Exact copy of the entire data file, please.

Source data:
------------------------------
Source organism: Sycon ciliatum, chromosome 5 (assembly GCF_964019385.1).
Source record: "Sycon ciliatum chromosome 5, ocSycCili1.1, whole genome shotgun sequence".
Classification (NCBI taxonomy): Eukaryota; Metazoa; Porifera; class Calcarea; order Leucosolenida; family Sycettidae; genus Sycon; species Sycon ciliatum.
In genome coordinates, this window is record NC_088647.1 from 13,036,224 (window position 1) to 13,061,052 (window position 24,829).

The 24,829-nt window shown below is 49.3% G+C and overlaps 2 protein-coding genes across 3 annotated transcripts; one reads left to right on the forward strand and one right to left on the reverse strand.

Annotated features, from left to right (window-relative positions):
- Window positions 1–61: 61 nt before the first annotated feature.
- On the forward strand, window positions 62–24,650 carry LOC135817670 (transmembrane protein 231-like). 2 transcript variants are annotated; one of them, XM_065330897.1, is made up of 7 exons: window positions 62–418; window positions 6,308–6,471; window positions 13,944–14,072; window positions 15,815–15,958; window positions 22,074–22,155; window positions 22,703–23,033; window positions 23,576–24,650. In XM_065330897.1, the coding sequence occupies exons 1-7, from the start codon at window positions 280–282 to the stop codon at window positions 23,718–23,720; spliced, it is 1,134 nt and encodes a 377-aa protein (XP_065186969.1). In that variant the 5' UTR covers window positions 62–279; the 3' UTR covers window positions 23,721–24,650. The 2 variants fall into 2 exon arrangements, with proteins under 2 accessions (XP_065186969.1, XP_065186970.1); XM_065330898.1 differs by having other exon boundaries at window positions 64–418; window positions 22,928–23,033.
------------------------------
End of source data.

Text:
Source organism: Sycon ciliatum, chromosome 5 (assembly GCF_964019385.1).
Source record: "Sycon ciliatum chromosome 5, ocSycCili1.1, whole genome shotgun sequence".
Classification (NCBI taxonomy): Eukaryota; Metazoa; Porifera; class Calcarea; order Leucosolenida; family Sycettidae; genus Sycon; species Sycon ciliatum.
In genome coordinates, this window is record NC_088647.1 from 13,036,224 (window position 1) to 13,061,052 (window position 24,829).

The 24,829-nt window shown below is 49.3% G+C and overlaps 2 protein-coding genes across 3 annotated transcripts; one reads left to right on the forward strand and one right to left on the reverse strand.

Annotated features, from left to right (window-relative positions):
- Window positions 1–61: 61 nt before the first annotated feature.
- On the forward strand, window positions 62–24,650 carry LOC135817670 (transmembrane protein 231-like). 2 transcript variants are annotated; one of them, XM_065330897.1, is made up of 7 exons: window positions 62–418; window positions 6,308–6,471; window positions 13,944–14,072; window positions 15,815–15,958; window positions 22,074–22,155; window positions 22,703–23,033; window positions 23,576–24,650. In XM_065330897.1, the coding sequence occupies exons 1-7, from the start codon at window positions 280–282 to the stop codon at window positions 23,718–23,720; spliced, it is 1,134 nt and encodes a 377-aa protein (XP_065186969.1). In that variant the 5' UTR covers window positions 62–279; the 3' UTR covers window positions 23,721–24,650. The 2 variants fall into 2 exon arrangements, with proteins under 2 accessions (XP_065186969.1, XP_065186970.1); XM_065330898.1 differs by having other exon boundaries at window positions 64–418; window positions 22,928–23,033.